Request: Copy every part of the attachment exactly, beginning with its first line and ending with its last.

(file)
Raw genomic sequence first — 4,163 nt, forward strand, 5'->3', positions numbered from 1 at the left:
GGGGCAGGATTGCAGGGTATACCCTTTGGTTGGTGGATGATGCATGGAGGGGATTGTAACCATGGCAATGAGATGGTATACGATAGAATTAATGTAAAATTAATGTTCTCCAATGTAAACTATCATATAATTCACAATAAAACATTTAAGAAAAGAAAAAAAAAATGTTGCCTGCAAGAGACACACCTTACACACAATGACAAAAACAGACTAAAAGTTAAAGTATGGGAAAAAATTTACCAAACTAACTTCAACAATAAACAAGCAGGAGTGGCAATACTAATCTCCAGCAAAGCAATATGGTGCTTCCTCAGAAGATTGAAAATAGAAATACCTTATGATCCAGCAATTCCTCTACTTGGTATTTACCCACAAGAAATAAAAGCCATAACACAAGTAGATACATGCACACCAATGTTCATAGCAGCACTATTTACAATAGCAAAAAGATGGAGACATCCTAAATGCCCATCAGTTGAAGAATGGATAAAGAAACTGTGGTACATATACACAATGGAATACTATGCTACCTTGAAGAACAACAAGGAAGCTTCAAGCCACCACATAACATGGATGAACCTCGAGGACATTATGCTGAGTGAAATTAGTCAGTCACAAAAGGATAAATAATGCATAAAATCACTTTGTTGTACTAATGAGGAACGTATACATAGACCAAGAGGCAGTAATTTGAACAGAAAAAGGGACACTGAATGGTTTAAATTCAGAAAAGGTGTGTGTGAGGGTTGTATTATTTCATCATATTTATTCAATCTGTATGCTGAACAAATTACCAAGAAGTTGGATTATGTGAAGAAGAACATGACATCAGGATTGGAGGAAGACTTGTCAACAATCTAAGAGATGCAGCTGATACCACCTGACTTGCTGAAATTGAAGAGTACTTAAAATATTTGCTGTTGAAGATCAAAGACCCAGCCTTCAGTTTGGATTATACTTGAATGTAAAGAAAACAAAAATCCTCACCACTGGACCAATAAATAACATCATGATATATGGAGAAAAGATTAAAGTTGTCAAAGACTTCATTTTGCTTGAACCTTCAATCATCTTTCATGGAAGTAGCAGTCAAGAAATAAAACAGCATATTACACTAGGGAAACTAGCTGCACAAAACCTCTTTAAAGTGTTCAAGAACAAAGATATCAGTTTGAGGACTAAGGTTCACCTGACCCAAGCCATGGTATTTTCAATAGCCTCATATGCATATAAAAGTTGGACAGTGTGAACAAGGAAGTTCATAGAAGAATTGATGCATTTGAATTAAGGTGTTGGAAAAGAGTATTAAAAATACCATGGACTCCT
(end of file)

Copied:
Raw genomic sequence first — 4,163 nt, forward strand, 5'->3', positions numbered from 1 at the left:
GGGGCAGGATTGCAGGGTATACCCTTTGGTTGGTGGATGATGCATGGAGGGGATTGTAACCATGGCAATGAGATGGTATACGATAGAATTAATGTAAAATTAATGTTCTCCAATGTAAACTATCATATAATTCACAATAAAACATTTAAGAAAAGAAAAAAAAAATGTTGCCTGCAAGAGACACACCTTACACACAATGACAAAAACAGACTAAAAGTTAAAGTATGGGAAAAAATTTACCAAACTAACTTCAACAATAAACAAGCAGGAGTGGCAATACTAATCTCCAGCAAAGCAATATGGTGCTTCCTCAGAAGATTGAAAATAGAAATACCTTATGATCCAGCAATTCCTCTACTTGGTATTTACCCACAAGAAATAAAAGCCATAACACAAGTAGATACATGCACACCAATGTTCATAGCAGCACTATTTACAATAGCAAAAAGATGGAGACATCCTAAATGCCCATCAGTTGAAGAATGGATAAAGAAACTGTGGTACATATACACAATGGAATACTATGCTACCTTGAAGAACAACAAGGAAGCTTCAAGCCACCACATAACATGGATGAACCTCGAGGACATTATGCTGAGTGAAATTAGTCAGTCACAAAAGGATAAATAATGCATAAAATCACTTTGTTGTACTAATGAGGAACGTATACATAGACCAAGAGGCAGTAATTTGAACAGAAAAAGGGACACTGAATGGTTTAAATTCAGAAAAGGTGTGTGTGAGGGTTGTATTATTTCATCATATTTATTCAATCTGTATGCTGAACAAATTACCAAGAAGTTGGATTATGTGAAGAAGAACATGACATCAGGATTGGAGGAAGACTTGTCAACAATCTAAGAGATGCAGCTGATACCACCTGACTTGCTGAAATTGAAGAGTACTTAAAATATTTGCTGTTGAAGATCAAAGACCCAGCCTTCAGTTTGGATTATACTTGAATGTAAAGAAAACAAAAATCCTCACCACTGGACCAATAAATAACATCATGATATATGGAGAAAAGATTAAAGTTGTCAAAGACTTCATTTTGCTTGAACCTTCAATCATCTTTCATGGAAGTAGCAGTCAAGAAATAAAACAGCATATTACACTAGGGAAACTAGCTGCACAAAACCTCTTTAAAGTGTTCAAGAACAAAGATATCAGTTTGAGGACTAAGGTTCACCTGACCCAAGCCATGGTATTTTCAATAGCCTCATATGCATATAAAAGTTGGACAGTGTGAACAAGGAAGTTCATAGAAGAATTGATGCATTTGAATTAAGGTGTTGGAAAAGAGTATTAAAAATACCATGGACTCCT